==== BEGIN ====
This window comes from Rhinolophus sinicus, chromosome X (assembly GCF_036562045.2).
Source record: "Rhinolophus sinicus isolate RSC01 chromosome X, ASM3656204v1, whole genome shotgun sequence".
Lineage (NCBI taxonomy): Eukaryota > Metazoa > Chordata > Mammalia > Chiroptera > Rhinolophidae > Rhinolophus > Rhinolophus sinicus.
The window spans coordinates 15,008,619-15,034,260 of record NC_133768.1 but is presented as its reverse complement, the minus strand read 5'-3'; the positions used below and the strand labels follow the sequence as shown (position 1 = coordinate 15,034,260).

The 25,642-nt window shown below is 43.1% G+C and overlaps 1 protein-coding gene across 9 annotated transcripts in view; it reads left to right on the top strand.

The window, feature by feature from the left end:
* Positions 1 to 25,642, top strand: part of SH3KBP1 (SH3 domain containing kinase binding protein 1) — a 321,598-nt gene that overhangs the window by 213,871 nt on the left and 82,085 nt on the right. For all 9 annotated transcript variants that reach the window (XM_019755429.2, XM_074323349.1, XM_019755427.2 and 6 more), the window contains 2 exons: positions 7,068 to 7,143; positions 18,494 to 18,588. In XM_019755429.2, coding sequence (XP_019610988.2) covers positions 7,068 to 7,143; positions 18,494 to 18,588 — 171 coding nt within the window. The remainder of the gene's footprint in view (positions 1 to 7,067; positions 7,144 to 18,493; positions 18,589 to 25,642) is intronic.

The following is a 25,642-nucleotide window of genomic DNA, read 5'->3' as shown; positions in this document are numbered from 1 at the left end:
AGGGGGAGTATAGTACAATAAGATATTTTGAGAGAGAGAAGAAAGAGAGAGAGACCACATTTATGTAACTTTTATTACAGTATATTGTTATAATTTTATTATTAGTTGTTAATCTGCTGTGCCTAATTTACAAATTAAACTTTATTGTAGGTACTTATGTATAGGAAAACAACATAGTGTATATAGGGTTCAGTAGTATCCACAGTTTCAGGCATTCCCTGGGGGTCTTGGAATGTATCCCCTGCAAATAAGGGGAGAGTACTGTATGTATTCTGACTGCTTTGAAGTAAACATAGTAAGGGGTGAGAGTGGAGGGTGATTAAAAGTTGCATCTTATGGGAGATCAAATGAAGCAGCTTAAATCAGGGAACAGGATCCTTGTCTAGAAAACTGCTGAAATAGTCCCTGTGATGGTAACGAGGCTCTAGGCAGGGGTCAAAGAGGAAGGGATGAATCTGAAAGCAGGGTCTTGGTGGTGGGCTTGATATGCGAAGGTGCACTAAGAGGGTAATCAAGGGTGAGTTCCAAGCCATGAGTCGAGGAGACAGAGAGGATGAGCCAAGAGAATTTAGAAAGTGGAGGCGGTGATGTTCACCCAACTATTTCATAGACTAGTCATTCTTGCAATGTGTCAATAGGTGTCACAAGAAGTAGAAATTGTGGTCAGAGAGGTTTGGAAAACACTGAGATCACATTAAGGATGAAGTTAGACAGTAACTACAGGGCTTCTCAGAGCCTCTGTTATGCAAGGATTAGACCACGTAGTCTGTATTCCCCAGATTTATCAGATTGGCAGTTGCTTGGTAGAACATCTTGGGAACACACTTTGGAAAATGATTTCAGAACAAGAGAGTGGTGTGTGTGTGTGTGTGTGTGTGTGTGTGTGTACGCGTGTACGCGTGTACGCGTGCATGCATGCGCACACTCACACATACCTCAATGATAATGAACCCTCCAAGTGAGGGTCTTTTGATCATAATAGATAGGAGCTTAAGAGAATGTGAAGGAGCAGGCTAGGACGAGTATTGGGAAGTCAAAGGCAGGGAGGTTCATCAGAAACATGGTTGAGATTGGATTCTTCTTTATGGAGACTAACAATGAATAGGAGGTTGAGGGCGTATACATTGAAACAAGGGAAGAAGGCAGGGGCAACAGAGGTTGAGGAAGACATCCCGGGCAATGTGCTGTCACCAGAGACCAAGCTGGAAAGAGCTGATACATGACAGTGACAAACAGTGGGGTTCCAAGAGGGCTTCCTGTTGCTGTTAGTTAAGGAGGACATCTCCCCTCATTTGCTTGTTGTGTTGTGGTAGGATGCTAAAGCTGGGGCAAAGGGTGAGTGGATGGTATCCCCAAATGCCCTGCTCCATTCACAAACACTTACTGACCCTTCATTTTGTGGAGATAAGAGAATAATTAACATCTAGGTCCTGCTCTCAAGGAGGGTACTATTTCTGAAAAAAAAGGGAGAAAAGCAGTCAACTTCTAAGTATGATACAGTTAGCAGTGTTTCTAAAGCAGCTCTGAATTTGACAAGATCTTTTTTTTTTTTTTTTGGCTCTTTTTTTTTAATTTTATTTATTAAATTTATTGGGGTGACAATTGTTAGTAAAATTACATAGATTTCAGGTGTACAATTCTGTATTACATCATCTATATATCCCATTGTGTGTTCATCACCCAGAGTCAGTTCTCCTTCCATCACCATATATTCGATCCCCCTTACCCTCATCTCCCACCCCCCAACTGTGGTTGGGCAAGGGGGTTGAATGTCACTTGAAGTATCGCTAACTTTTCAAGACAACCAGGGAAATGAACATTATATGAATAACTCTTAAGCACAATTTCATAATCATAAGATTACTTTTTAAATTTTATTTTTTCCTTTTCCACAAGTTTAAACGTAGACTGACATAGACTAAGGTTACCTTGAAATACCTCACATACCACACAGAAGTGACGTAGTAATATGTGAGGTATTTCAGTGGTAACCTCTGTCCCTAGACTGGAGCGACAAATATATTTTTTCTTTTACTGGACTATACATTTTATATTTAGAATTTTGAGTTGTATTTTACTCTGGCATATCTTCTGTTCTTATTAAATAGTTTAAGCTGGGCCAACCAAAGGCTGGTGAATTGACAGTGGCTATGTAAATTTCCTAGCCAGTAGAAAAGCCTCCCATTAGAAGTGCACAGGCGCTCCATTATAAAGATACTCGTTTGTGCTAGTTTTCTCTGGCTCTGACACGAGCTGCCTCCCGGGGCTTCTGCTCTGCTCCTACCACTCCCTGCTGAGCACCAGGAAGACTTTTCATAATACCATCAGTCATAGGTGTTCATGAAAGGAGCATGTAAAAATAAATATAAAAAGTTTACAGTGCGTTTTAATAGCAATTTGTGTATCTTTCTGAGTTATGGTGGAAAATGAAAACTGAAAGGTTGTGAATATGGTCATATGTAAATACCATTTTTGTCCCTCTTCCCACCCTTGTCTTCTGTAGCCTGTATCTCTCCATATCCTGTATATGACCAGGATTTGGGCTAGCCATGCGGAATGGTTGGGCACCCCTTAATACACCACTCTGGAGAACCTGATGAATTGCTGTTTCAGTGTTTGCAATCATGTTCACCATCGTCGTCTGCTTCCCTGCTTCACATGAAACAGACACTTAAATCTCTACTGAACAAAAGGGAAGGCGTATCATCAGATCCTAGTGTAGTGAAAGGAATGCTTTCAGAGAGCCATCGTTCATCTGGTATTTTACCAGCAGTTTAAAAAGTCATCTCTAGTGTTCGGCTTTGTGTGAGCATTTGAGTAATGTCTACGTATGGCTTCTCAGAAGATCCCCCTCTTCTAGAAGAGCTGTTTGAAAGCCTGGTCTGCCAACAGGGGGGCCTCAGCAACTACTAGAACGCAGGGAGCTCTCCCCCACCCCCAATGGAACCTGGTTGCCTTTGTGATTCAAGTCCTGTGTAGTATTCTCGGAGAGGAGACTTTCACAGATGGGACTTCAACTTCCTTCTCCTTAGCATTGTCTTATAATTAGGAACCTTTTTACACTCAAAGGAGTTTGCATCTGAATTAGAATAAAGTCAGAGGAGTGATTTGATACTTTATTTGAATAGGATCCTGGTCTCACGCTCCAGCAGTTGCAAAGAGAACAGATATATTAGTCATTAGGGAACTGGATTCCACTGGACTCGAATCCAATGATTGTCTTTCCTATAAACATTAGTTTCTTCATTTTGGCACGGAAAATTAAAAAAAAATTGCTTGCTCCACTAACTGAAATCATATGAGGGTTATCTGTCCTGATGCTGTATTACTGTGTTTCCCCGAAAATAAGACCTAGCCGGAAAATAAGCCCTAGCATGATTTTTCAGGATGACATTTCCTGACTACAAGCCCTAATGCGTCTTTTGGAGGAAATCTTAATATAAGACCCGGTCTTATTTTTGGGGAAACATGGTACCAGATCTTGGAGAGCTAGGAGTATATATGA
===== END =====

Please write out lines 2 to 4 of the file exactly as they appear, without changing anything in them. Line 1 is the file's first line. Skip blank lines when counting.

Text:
Source record: "Rhinolophus sinicus isolate RSC01 chromosome X, ASM3656204v1, whole genome shotgun sequence".
Lineage (NCBI taxonomy): Eukaryota > Metazoa > Chordata > Mammalia > Chiroptera > Rhinolophidae > Rhinolophus > Rhinolophus sinicus.
The window spans coordinates 15,008,619-15,034,260 of record NC_133768.1 but is presented as its reverse complement, the minus strand read 5'-3'; the positions used below and the strand labels follow the sequence as shown (position 1 = coordinate 15,034,260).